Ballots Due Tuesday in New Actors Union Contract

Ballots are due Tuesday on a new contract for actors in Hollywood’s biggest movies and TV shows.

The vote follows a bitter dispute that has seen Screen Actors Guild members fighting among themselves and left further behind than they started.

Ballots must be received by 5 p.m. (8 p.m. EDT) and will be counted shortly afterward.

Hollywood actors seem split on the deal, while those based in New York are largely in favor. The outcome could depend the vast majority of members who are mostly actors without work.

Either result would have little short-term effect, because actors have continued to work under their old, expired contract. But a rejection of the contract risks driving the union into irrelevance, as TV networks turn to a smaller actors union, AFTRA.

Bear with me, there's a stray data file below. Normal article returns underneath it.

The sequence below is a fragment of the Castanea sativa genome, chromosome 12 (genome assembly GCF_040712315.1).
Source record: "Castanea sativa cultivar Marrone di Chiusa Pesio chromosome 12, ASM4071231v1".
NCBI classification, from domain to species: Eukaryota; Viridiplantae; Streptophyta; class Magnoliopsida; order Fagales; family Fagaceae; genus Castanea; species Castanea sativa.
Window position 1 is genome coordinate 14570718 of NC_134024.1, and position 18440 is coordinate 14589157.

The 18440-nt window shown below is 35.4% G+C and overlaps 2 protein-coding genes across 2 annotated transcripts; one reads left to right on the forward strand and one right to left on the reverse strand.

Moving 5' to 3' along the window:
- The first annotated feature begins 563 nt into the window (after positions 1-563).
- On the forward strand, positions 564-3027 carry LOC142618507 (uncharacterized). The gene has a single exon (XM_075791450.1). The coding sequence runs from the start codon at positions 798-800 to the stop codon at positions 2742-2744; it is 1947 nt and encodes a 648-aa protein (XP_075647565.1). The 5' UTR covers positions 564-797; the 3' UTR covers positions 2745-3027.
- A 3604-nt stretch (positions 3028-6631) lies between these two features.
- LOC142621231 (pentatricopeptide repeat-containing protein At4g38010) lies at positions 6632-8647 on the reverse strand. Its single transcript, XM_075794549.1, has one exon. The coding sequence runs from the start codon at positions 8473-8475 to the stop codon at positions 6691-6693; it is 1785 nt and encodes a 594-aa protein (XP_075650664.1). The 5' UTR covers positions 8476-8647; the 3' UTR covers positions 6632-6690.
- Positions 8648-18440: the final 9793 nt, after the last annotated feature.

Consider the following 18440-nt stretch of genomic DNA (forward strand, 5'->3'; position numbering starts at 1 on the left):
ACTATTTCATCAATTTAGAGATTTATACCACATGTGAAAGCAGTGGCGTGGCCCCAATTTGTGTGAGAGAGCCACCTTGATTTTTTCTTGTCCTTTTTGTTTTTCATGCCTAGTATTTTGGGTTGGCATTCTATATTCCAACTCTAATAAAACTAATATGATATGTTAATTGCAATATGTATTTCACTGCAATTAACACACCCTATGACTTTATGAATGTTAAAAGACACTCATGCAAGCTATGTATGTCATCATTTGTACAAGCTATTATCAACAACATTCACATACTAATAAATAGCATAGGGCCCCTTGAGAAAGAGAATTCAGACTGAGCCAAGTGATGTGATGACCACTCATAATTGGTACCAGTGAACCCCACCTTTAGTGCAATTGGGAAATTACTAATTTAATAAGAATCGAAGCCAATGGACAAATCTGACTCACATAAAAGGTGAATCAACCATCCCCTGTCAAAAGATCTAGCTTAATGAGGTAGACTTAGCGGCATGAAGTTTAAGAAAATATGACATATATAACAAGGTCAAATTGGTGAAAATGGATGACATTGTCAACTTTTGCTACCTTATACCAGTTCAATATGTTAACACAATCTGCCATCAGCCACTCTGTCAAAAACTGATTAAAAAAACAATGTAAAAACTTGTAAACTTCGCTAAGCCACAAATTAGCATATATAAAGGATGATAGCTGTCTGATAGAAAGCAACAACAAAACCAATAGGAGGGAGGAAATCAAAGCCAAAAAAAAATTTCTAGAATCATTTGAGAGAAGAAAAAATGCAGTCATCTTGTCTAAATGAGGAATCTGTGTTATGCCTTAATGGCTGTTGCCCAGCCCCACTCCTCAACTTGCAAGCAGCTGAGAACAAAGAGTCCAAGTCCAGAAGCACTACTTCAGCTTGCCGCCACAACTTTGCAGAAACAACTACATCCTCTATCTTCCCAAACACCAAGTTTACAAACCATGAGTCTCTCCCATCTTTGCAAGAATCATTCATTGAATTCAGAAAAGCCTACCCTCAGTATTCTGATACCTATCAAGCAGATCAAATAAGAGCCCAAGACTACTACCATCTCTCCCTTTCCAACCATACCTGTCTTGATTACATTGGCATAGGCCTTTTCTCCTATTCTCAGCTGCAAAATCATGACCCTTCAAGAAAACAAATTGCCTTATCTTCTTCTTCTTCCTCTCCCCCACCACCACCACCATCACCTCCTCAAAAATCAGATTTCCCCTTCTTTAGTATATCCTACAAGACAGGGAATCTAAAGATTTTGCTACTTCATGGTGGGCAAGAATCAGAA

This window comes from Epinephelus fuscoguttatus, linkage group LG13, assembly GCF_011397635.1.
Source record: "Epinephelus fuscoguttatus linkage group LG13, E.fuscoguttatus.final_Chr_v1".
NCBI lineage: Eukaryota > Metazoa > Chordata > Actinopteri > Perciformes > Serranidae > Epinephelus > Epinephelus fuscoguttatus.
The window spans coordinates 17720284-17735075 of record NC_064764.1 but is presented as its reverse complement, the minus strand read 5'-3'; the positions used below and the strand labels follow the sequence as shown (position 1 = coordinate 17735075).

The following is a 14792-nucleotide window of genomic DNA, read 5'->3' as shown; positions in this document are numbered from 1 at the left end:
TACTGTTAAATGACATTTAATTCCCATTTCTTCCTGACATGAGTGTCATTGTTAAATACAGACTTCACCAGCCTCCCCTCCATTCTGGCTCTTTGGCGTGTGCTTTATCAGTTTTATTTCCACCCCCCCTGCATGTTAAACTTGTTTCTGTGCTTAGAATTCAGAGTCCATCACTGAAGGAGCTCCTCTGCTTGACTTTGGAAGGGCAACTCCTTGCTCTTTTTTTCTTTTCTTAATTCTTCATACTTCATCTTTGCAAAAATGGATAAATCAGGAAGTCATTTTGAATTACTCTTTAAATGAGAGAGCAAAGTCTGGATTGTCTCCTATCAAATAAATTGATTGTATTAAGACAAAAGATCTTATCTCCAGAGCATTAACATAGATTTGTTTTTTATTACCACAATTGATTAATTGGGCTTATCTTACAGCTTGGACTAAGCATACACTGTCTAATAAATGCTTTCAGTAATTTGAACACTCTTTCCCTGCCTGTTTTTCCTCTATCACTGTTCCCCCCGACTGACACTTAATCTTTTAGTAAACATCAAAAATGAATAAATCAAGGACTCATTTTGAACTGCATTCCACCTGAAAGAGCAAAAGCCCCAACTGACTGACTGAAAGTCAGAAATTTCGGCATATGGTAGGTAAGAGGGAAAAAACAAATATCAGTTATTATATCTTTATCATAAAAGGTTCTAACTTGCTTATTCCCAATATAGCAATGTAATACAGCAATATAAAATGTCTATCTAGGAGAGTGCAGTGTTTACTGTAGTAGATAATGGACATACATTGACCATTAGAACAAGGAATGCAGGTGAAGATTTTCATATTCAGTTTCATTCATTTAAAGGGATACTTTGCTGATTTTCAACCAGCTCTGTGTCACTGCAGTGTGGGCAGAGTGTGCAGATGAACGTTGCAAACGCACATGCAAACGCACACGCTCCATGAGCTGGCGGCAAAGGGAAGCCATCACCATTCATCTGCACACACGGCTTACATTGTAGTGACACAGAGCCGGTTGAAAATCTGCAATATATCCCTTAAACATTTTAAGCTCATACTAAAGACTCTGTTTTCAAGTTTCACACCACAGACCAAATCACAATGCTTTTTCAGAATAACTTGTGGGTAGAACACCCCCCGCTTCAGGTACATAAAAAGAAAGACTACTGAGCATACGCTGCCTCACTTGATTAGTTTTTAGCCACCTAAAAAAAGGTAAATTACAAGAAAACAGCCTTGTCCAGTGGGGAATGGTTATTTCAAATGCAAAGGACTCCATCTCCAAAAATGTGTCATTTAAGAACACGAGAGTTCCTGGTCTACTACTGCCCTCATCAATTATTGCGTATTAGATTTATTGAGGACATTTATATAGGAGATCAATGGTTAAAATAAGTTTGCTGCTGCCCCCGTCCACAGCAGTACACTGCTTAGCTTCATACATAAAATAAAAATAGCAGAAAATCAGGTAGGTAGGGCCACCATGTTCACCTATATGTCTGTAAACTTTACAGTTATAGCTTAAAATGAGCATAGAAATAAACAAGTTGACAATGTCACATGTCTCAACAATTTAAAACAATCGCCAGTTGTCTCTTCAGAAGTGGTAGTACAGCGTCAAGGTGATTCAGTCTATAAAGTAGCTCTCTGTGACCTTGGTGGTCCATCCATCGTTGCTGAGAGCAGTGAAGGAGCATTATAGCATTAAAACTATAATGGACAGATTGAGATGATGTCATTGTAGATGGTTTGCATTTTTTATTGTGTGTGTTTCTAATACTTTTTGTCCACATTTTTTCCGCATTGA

(Copyright 2009 by The Associated Press.  All Rights Reserved.)

Vote Set for Actors Union’s Deal With Studios

The Screen Actors Guild has scheduled a vote on a proposed two-year deal with the major Hollywood studios.

Ballots will be mailed to the union’s 120,000 members on May 19, with a return deadline of June 9. Members will vote on a tentative contract that covers movies and prime-time television shows.

With membership still fragmented over Internet compensation proposals, actors are bracing for a final battle.

A minority faction called Membership First has announced its plans to fight ratification.

The union’s board approved the deal 53% to 47% earlier this month.

Talks on a contract covering movies and prime-time TV shows ran long past the contract’s expiration last June.

(Copyright 2009 by The Associated Press.  All Rights Reserved.)